Palicomp's standard warranty is a three-year return policy that includes a year of parts coverage, but that can be upgraded too. The firm's "carefree" warranty is a collect-and-return deal that includes several free upgrades to the PC, and it's available in one- and three-year configurations.


This a machine designed to scythe through games, so it's no surprise that Palicomp has deployed two high-end Nvidia GeForce GTX 980 Ti GPUs. Each card also has 6GB of GDDR5 memory overclocked to 7,200MHz – so there's a mighty 12GB across the whole PC.

Those monster GPUs are backed up by an Intel Core i7-6700K. It's a quad-core part with Hyper-Threading and lashings of cache, and its 4GHz stock speed has been risen to 4.6GHz – just 100MHz slower than the Overclockers machine, which had the same CPU.

Side view close-up

The Infantry General doesn't mess about in other departments, either. It has 32GB of memory clocked to a lightning-quick 3,200MHz, and its boot drive is a PCI-Express connected 500GB Samsung SM951 SSD. There's a 1TB Samsung 850 EVO SSD as a rapid halfway house, and a 4TB hard disk.

Everything connects to an Asus Maximus VIII Hero. It's one of the best laptops from the Republic of Gamers range, and it looks it: it's littered with gunmetal grey heatsinks and illuminated logos along with red accents.


Beyond the configuration in the box, there's more room for loads of memory and multiple GPUs, numerous spare SATA ports, and there are dedicated audio circuits isolated with special shielding and a dedicated clock. A game-friendly Gigabit Ethernet and a host of buttons and connectors reside at the bottom of the motherboard, although the cramped interior makes them tricky to reach.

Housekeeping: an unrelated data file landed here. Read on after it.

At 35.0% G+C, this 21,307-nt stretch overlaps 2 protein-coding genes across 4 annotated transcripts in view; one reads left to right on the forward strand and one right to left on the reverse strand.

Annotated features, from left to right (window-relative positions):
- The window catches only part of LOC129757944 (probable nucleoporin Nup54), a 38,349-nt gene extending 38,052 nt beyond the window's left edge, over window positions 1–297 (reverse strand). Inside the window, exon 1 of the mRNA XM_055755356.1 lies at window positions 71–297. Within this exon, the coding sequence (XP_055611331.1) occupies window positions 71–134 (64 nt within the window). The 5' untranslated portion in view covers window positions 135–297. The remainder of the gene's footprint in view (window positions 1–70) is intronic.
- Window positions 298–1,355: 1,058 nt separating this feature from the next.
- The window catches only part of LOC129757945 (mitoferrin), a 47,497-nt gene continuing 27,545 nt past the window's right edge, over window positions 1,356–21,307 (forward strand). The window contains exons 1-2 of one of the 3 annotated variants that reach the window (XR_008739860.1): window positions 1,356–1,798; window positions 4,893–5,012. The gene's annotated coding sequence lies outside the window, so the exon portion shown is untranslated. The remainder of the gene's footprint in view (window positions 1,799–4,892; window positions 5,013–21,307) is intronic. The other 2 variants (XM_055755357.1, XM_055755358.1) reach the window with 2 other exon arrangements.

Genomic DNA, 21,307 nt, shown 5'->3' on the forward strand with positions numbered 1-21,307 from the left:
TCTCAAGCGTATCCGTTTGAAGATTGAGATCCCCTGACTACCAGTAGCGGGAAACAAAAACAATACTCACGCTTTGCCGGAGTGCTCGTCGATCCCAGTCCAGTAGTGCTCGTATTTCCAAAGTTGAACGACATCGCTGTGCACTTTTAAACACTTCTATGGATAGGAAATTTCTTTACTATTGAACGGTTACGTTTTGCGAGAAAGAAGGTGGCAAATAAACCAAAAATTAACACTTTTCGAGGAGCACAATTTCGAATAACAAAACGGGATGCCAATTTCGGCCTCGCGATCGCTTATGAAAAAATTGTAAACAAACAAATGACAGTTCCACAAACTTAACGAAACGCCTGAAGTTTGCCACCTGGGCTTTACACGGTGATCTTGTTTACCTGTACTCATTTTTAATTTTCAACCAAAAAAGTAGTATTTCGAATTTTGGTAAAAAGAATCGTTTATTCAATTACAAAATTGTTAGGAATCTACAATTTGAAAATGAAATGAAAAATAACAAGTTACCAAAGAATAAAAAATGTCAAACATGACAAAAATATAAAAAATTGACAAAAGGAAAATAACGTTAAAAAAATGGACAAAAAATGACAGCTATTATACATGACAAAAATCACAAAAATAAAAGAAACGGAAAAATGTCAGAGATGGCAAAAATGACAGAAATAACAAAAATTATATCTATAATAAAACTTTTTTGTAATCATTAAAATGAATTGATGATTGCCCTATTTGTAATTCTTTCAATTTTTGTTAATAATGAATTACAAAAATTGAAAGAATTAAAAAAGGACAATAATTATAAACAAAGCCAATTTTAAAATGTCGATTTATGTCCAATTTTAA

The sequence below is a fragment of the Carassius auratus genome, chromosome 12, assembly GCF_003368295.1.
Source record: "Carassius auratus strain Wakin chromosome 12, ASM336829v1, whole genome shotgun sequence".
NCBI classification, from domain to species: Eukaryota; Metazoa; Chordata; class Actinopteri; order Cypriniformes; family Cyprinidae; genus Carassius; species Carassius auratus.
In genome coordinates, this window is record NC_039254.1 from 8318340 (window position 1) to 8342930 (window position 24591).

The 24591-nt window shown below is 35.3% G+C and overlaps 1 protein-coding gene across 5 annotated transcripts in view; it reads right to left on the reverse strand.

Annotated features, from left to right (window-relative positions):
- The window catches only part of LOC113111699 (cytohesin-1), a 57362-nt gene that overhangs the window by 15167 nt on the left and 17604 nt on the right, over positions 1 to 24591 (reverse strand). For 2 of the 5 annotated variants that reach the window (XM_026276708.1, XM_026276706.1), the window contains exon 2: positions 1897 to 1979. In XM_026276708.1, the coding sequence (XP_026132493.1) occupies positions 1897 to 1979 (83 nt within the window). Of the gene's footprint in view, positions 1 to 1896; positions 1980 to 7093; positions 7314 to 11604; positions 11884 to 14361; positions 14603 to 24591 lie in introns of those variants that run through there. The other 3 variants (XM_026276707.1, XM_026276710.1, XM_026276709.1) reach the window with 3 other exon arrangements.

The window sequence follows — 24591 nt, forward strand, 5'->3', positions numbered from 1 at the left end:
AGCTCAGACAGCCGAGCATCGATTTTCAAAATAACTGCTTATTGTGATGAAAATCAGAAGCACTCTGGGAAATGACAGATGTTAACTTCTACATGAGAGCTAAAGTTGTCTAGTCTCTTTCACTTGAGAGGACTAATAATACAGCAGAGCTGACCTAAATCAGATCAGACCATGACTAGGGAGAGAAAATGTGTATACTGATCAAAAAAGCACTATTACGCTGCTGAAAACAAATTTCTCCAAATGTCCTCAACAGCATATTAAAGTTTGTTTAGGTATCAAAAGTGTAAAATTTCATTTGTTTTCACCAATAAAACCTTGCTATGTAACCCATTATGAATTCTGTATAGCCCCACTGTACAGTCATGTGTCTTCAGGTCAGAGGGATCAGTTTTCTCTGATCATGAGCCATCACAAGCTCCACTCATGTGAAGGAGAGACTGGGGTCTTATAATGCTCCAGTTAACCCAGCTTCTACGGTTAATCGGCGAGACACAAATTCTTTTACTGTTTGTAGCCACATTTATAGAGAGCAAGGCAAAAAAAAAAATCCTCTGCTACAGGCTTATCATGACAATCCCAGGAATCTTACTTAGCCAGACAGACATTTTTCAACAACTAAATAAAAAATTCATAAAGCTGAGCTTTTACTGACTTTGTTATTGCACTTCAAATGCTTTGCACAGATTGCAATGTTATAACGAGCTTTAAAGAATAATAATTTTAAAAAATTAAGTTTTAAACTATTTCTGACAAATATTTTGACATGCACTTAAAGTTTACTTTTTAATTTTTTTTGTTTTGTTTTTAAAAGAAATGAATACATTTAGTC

The backplate is well-stocked, too, with several USB 3 ports, USB 3.1 Type-A and Type-C connectors and five audio jacks.

Spec sheet

  • CPU: 4GHz Intel Core i7-6700K processor (quad-core, 8MB cache, 4.6Ghz when overclocked)
  • Motherboard: Asus Maximus VIII Hero
  • Graphics: 2 x Nvidia GeForce GTX 980 Ti (6GB GDDR5 RAM)
  • RAM: 32GB DDR4 (3,200MHz)
  • Storage: 500GB Samsung SM951 PRO NVMe SSD; 1TB Samsung 850 EVO SSD; 4TB Seagate hard disk
  • Connectivity: Gigabit Ethernet
  • Operating system: Windows 10 64-bit
  • Case: InWin 805
  • Ports: Front: Rear 4 x USB 3, 1 x USB 3.1 Type-A, 1 x USB 3.1 Type-C, Optical S/PDIF, Gigabit Ethernet, 3 x audio
  • Size: 10.5in x 14in x 11.6in (W x D x H; 267 x 357 x 295mm)


  • 3DMark: Cloud Gate: 25,908; Sky Diver: 36,796; Fire Strike: 21,404
  • Cinebench R15: CPU: 1,004cb; Graphics: 184.16fps
  • PCMark 8 (Home Test): 5,108
  • GeekBench: 5097 (single-core); 19,847 (multi-core)
  • Metro: Last Light: 147.6fps (1080p, Ultra); 116.1fps(1440p, Ultra); 71.1fps (4K, Ultra)
  • Middle Earth: Shadow of Mordor: 169.9fps (1080p, Ultra); 137.4fps (1440p, Ultra); 78.3fps (4K, Ultra)
  • Bioshock Infinite: 247.6fps (1080p, Ultra); 186.9fps (1440p, Ultra); 102.1fps (4K, Ultra)
  • GTA V: 155.1fps (1080p, Ultra); 141.8fps (1440p, Ultra); 85.5fps (4K, Ultra)
  • Steam VR Bench: VR Ready. Zero frames below 90fps

This high-end system battered our gaming benchmarks. Its result of 21,404 in the 3D Mark Fire Strike test is one of the best scores we've ever seen – and it's more than 4,000 points beyond the Overclockers 8Pack Asteroid.

Cooling and memory

The Palicomp continued to perform well in synthetic GPU tests, with a Cinebench OpenGL result of 184.16fps – about level with the Overclockers Asteroid.

The Infantry General didn't balk at real-world games tests, either. Its framerates at 1080p ranged between 147.6fps to a ridiculous 247.6fps, and the Infantry General barely slowed down at 1440p – in our four test games at that resolution its frame rates ranged between 116.1fps and 186.9fps.